Dream Alone (Nintendo Switch) Review

By Albert Lichi 14.07.2018

Review for Dream Alone on Nintendo Switch

There is a Switch game with quality as low as the deepest abyss, and as timeless as infinity. It is the middle ground between shovelware and copy-cat, between deficient and defective, and it lies in the pit of man's fear and the summit of his knowledge. This is a Cubed3 review of a Dream Alone on Nintendo Switch, and it is not exactly a glowing one…

Know what is popular with kids these days? German expressionist silent films. That is not to say that concept in itself is a bad idea to apply to a videogame. Any idea can work. What matters is execution. Dream Alone is such an example of some ideas that sounded decent on paper, but when it came time to executing them, everything that could go wrong, did go wrong.

First things first; the developer of Dream Alone has a very superficial understanding of what German expressionism is. Copying elements of Tim Burton's production designer is not how it is done. There is more to German expressionism than black and white and worn film quality. It was a style of filmmaking that was used to emphasise nightmarish qualities that relied heavily on texture, harsh angles and stark lighting. The developer really fails to capture what this style entails and, even on its own merits, Dream Alone's art is wanting. It resembles something more like Braid without colour, or a very poor-man's LIMBO.

As if things weren't ugly enough, the graphics are made worse by having to look at them through a road-kill filter that makes an already derivative looking game look like cat-vomit has been smeared over the display. The extremely aggressive film-grain filter that is trying to emulate the aesthetics of a worn out film projector makes the visuals constantly flicker and flash. Looking at Dream Alone for extended periods will cause headaches, nausea, and possibly a seizure. It is like staring into the Ark of the Covenant from the well of souls; don't look at it.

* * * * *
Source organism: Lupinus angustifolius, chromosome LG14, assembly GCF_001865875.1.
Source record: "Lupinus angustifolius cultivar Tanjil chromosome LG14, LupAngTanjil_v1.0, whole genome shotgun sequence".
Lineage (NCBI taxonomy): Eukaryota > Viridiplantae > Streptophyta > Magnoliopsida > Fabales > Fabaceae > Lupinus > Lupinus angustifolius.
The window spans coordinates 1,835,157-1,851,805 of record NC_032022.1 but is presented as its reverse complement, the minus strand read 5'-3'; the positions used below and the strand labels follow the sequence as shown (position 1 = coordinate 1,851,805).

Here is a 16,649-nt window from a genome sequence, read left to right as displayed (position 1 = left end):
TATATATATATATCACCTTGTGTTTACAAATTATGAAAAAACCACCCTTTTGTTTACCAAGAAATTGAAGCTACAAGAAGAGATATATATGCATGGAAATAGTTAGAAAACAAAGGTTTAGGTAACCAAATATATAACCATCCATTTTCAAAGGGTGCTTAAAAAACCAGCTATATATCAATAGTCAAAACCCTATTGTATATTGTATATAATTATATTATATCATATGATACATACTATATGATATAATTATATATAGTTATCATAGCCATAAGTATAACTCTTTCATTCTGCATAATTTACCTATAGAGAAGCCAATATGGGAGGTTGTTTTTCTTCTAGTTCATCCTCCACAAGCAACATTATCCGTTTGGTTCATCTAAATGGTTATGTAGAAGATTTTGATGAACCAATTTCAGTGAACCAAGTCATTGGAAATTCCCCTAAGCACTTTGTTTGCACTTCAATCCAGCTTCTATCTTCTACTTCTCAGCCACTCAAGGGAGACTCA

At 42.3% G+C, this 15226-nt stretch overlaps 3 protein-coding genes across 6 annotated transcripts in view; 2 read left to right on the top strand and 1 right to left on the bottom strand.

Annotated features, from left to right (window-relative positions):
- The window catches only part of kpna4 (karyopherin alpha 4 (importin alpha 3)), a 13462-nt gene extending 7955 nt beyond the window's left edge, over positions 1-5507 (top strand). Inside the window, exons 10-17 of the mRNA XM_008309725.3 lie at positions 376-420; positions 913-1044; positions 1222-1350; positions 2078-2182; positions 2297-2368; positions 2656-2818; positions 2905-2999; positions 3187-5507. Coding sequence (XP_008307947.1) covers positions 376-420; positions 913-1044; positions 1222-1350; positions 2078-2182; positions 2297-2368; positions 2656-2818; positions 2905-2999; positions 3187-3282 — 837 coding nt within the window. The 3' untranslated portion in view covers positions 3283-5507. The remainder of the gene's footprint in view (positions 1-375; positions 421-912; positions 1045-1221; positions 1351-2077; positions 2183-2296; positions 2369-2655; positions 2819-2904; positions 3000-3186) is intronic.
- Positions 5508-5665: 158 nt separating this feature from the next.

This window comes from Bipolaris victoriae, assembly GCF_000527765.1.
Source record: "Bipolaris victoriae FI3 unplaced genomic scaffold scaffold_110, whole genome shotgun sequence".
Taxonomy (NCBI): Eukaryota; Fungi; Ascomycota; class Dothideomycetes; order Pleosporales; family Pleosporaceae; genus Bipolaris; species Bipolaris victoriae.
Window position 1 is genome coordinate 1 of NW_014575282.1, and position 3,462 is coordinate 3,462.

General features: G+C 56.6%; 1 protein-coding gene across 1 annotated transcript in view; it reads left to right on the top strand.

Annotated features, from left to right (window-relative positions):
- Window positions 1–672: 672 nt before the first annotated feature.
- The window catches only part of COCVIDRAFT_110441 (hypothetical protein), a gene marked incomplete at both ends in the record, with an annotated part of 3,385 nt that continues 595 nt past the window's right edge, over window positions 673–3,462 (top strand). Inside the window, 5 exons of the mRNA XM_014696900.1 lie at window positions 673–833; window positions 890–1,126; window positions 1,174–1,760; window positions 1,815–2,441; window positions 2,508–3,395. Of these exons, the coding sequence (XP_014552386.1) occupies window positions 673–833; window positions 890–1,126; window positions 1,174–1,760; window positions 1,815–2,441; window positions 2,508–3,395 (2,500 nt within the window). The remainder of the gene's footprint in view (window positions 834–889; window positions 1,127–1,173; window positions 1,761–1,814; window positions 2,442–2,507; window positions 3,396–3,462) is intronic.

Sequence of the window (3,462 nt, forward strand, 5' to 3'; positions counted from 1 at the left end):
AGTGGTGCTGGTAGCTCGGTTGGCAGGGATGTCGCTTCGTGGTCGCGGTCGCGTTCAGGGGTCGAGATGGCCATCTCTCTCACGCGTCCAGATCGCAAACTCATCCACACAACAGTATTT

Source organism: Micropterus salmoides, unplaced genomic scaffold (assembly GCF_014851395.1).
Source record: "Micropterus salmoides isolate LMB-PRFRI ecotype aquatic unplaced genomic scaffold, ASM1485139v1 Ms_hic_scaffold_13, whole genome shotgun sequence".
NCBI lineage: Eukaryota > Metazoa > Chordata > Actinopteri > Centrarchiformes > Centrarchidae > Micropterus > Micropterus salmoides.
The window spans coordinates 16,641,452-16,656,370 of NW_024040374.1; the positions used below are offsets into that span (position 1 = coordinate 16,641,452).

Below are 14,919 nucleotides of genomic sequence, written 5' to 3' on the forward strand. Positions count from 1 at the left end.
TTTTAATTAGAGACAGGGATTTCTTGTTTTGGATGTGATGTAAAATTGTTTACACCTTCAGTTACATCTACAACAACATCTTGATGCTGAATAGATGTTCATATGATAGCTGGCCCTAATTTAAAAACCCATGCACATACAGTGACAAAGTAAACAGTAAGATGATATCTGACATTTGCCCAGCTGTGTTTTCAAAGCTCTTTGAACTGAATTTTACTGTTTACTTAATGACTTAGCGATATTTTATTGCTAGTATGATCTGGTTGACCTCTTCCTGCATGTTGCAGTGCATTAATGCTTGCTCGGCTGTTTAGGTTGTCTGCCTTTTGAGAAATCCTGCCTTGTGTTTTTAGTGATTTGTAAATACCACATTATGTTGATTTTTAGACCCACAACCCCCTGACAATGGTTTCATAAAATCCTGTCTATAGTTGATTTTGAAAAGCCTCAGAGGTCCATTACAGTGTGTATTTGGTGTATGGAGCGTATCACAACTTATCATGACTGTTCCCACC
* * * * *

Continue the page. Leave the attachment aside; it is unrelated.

Screenshot for Dream Alone on Nintendo Switch

Remember LIMBO - the game that revitalised the cinematic-platformer sub-genre and spawned countless copy-cats? Dream Alone is imitation number 486 in a long line of Playdead derivatives. There are some attempts to add a few wrinkles to the formula, namely the ability to shift to three different realities. However, all of it is a ruse to hide the fact that Dream Alone actually has no new tricks and the reality shifting is a shallow gimmick that adds more filler than substance. There are too many instances of fumbled game design throughout that glare out as poor puzzle design, or even verge on kaizo-trap territory.

Of all the things that Dream Alone could have taken from Playdead, why couldn't the team have copied the jumping mechanics? This kid sucks at jumping. He doesn't even really jump; instead, he slowly begins to levitate and then drops. It does not feel like jumping at all and is extremely imprecise and never looks natural. The protagonist can't even do short little hops to adjust for gaps or for maintaining a flow. Every time he jumps, it is a fixed height with no variation at all. This is probably the worst jumping in a 2D platformer ever designed. On top of terrible jumping, this kid moves so slowly. It takes almost five seconds to pull himself up on a ledge and that is if the game doesn't glitch and he falls anyway.

Dream Alone seems terrible so far, but maybe it does have some better qualities? It does not. The way the designers have placed enemies is both unfair and illogical - as if they were designed by someone with a vendetta. There also seems to be some bugginess with the scripting, as enemies do not always spawn consistently in the same patterns. Sometimes they will come out wrong, making a situation impassable without dying a laughable rag-doll death. These are the issues that run through the core of Dream Alone and none of the reality shifting gimmicks do anything to circumvent them. These are design issues that are the result of a lack of understanding of why people liked LIMBO. It is easy to picture the game designer cynically commenting how in LIMBO or INSIDE there were one-hit kills and how those were hard games, so that would mean Dream Alone would have to be just as hard. Instead of designing levels with enemy placement in mind, the designer would just pepper levels with spawning points for enemies to just clumsily appear without any thought.

Screenshot for Dream Alone on Nintendo Switch

Cubed3 Rating

3/10
Rated 3 out of 10

Bad

There could have been potential for Dream Alone to be at least a run-of-the-mill adventure platformer. Instead, the developer chose to see how far it could make a game so infuriatingly bad. It plays with the grace of a gorilla's knuckles being smashed in with a metal bat and it always looks like it's being viewed through squinting eyelashes, while a child is switching the lights on and off with great rapidity. Nothing in Dream Alone makes any sense at all; it is a void that sucks everything where no light can escape.

Developer

WarSaw Games

Publisher

Fat Dog Games

Genre

2D Platformer

Players

1

C3 Score

Rated $score out of 10  3/10

Reader Score

Rated $score out of 10  0 (0 Votes)

European release date Out now   North America release date Out now   Japan release date Out now   Australian release date Out now   

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